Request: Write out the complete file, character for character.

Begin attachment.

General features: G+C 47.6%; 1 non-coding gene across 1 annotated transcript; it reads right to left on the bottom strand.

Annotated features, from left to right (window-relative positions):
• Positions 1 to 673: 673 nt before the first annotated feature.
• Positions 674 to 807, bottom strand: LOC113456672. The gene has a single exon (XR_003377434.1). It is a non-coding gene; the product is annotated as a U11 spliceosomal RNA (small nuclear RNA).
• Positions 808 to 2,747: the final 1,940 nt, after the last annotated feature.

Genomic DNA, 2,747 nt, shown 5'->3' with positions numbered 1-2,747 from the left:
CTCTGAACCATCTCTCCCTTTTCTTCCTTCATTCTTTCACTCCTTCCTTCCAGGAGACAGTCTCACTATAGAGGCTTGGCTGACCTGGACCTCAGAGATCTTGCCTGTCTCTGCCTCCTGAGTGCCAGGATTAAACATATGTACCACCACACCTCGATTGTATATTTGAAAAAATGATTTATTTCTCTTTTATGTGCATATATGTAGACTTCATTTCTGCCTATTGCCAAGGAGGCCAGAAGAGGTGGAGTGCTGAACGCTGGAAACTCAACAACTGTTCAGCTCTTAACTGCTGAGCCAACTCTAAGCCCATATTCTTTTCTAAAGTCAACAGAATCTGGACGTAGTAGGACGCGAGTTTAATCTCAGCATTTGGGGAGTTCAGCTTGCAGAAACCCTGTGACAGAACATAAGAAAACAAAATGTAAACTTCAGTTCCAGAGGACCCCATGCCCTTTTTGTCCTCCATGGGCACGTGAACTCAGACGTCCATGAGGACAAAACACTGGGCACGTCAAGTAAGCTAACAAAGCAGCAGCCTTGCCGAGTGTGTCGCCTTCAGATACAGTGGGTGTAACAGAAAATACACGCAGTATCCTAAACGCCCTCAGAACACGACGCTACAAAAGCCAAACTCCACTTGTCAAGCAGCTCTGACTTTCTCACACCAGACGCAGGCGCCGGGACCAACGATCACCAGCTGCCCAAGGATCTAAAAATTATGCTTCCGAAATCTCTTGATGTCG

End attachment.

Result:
General features: G+C 47.6%; 1 non-coding gene across 1 annotated transcript; it reads right to left on the bottom strand.

Annotated features, from left to right (window-relative positions):
• Positions 1 to 673: 673 nt before the first annotated feature.
• Positions 674 to 807, bottom strand: LOC113456672. The gene has a single exon (XR_003377434.1). It is a non-coding gene; the product is annotated as a U11 spliceosomal RNA (small nuclear RNA).
• Positions 808 to 2,747: the final 1,940 nt, after the last annotated feature.

Genomic DNA, 2,747 nt, shown 5'->3' with positions numbered 1-2,747 from the left:
CTCTGAACCATCTCTCCCTTTTCTTCCTTCATTCTTTCACTCCTTCCTTCCAGGAGACAGTCTCACTATAGAGGCTTGGCTGACCTGGACCTCAGAGATCTTGCCTGTCTCTGCCTCCTGAGTGCCAGGATTAAACATATGTACCACCACACCTCGATTGTATATTTGAAAAAATGATTTATTTCTCTTTTATGTGCATATATGTAGACTTCATTTCTGCCTATTGCCAAGGAGGCCAGAAGAGGTGGAGTGCTGAACGCTGGAAACTCAACAACTGTTCAGCTCTTAACTGCTGAGCCAACTCTAAGCCCATATTCTTTTCTAAAGTCAACAGAATCTGGACGTAGTAGGACGCGAGTTTAATCTCAGCATTTGGGGAGTTCAGCTTGCAGAAACCCTGTGACAGAACATAAGAAAACAAAATGTAAACTTCAGTTCCAGAGGACCCCATGCCCTTTTTGTCCTCCATGGGCACGTGAACTCAGACGTCCATGAGGACAAAACACTGGGCACGTCAAGTAAGCTAACAAAGCAGCAGCCTTGCCGAGTGTGTCGCCTTCAGATACAGTGGGTGTAACAGAAAATACACGCAGTATCCTAAACGCCCTCAGAACACGACGCTACAAAAGCCAAACTCCACTTGTCAAGCAGCTCTGACTTTCTCACACCAGACGCAGGCGCCGGGACCAACGATCACCAGCTGCCCAAGGATCTAAAAATTATGCTTCCGAAATCTCTTGATGTCG